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Roots of Creation, Live Volume #1

Album Review


Published July 23, 2008 at 5:38 a.m.


(Harmonized Records, CD)

This just in: The spirit of late, great reggae-rock outfit Sublime is alive and well. That’s not really breaking news to anyone who’s ever walked through Burlington’s college ghetto on a warm spring afternoon. Even some 12 years after lead singer Brad Nowell’s fatal heroin overdose, the strains of “40 Oz. to Freedom” and “Smoke Two Joints” serve as the soundtrack to many a backyard beer bash.

Perhaps that band’s narcotic timelessness helps to explain the popularity of Boston’s Roots of Creation. The quartet takes its name from a relatively little-known Sublime tune, but the hero worship doesn’t end there. With their new live album, Live Volume #1 — the bulk of which was recorded at Nectar’s — the band submits Exhibit A as to how they have built a strong regional following amongst the beer ’n’ bong set: jammy reggae-rock owing far more to “Santeria” than “No Woman No Cry.”

The Sublime comparison may not be fair, but it’s unavoidable, especially given lead vocalist, guitarist and primary songwriter Brett Wilson’s propensity to flat-out ape Nowell. It’s hard to believe the mimicry is unintentional. From the album’s opening salvo, “Oh Lord,” Wilson doesn’t merely acknowledge his primary influence; he attempts to resurrect him.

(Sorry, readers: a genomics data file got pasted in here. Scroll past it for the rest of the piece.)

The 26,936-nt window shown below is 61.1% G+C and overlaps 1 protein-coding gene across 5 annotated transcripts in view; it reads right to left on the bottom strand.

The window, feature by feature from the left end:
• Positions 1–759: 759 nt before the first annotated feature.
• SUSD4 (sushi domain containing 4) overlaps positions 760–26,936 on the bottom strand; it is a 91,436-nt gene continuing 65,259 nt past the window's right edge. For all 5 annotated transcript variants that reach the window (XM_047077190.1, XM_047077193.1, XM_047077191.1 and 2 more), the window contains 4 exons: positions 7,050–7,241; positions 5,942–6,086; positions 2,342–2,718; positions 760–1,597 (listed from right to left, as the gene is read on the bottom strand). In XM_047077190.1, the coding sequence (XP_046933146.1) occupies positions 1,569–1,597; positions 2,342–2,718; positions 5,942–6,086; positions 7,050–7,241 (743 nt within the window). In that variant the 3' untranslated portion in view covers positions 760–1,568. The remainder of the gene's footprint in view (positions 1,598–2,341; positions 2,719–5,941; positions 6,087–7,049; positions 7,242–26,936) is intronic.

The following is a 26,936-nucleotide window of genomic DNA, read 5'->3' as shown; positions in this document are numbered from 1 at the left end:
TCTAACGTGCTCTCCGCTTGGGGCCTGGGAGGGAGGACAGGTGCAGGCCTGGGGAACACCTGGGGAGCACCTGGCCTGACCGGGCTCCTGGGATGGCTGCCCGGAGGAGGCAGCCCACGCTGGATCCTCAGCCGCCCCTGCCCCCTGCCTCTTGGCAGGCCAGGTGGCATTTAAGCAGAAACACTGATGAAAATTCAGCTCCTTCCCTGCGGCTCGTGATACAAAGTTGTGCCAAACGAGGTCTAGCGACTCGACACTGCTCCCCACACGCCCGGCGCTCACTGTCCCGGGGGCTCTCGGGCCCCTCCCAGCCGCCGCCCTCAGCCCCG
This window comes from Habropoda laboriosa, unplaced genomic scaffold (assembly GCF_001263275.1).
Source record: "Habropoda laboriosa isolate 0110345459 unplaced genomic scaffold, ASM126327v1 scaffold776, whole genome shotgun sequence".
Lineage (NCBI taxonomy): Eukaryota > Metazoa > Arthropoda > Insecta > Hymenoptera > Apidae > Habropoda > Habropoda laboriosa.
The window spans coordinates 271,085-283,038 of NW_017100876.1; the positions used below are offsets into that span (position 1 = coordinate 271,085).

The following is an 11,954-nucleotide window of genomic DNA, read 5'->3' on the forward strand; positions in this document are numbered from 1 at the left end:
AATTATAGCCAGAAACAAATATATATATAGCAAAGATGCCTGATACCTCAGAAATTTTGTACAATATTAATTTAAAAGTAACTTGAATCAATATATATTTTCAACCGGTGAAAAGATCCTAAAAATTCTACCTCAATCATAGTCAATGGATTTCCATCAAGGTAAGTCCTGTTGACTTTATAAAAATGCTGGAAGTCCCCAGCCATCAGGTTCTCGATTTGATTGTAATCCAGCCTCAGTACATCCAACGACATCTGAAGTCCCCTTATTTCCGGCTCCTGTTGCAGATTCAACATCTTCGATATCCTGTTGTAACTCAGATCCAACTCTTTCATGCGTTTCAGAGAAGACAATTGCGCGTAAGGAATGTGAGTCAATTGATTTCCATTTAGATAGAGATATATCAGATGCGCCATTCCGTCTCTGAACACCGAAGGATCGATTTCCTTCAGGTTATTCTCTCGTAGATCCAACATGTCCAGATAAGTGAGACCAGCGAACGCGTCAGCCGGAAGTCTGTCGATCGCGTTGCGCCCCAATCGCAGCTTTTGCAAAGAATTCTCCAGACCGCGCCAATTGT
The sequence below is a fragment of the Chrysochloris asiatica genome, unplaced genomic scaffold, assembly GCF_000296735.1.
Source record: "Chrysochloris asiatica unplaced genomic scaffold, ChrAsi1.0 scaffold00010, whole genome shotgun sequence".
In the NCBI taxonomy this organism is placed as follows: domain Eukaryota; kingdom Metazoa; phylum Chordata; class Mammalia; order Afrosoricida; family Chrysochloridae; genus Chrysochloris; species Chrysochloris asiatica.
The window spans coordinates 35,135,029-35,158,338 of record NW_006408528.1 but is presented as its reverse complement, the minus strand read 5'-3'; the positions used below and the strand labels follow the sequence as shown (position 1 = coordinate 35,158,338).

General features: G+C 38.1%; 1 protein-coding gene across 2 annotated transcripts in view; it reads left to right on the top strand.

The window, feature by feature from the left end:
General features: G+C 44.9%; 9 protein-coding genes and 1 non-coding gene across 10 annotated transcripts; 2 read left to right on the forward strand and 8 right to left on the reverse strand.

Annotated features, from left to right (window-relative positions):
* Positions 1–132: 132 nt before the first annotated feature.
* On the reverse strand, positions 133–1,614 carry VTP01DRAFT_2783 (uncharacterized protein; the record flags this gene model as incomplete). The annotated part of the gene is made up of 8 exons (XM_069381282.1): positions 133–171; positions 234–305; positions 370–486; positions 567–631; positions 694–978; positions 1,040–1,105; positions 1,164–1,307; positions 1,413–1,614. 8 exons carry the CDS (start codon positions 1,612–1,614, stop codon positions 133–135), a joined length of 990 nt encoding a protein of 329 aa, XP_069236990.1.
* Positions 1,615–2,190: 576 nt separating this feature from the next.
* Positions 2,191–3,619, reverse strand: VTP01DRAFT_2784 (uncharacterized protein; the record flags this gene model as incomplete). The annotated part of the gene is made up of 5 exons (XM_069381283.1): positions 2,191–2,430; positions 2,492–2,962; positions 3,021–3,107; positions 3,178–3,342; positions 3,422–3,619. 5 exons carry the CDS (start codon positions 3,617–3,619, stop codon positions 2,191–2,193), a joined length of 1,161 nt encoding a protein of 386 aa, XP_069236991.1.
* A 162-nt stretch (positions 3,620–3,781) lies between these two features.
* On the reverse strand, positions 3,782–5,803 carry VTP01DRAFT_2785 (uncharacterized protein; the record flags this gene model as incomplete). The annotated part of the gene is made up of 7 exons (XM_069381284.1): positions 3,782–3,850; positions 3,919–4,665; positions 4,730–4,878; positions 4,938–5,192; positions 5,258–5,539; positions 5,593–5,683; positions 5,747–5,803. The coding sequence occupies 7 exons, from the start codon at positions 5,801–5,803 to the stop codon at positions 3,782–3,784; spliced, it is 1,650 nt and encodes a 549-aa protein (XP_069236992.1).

The trend continues throughout. Wilson treads on familiar ground in his writing: “Music sets me free,” “music is my soul,” and so on. It’s all subject matter addressed at length by the late Sublime front man. The difference is that Nowell simply did it better and with greater authenticity.

Musically, the group is tight. Instrumental performances are solid across the board, especially for a live recording. And when not playing the pseudo-tribute act, ROC manage to pull of some nifty sonic shenanigans. Their arrangements are fully realized and executed. It’s perfectly clear why Roots of Creation are popular in jam circles. They have a strong grasp of structure and a knack for bringing back the hook just at the apex of anticipation. The heady electronica forays are a nice touch, too.

But as goes Wilson, so goes ROC. For every standout track like “Rise Up” or “Giraffe,” there’s a clunker like the painful cover of the Elvis Costello classic, “Watching the Detectives.” Here, Wilson’s affectations devolve from stylistic choice into off-key caterwauling. Taking liberties with melody is one thing. Taking liberties with pitch is another entirely.

Roots of Creation return to Nectar’s this Friday.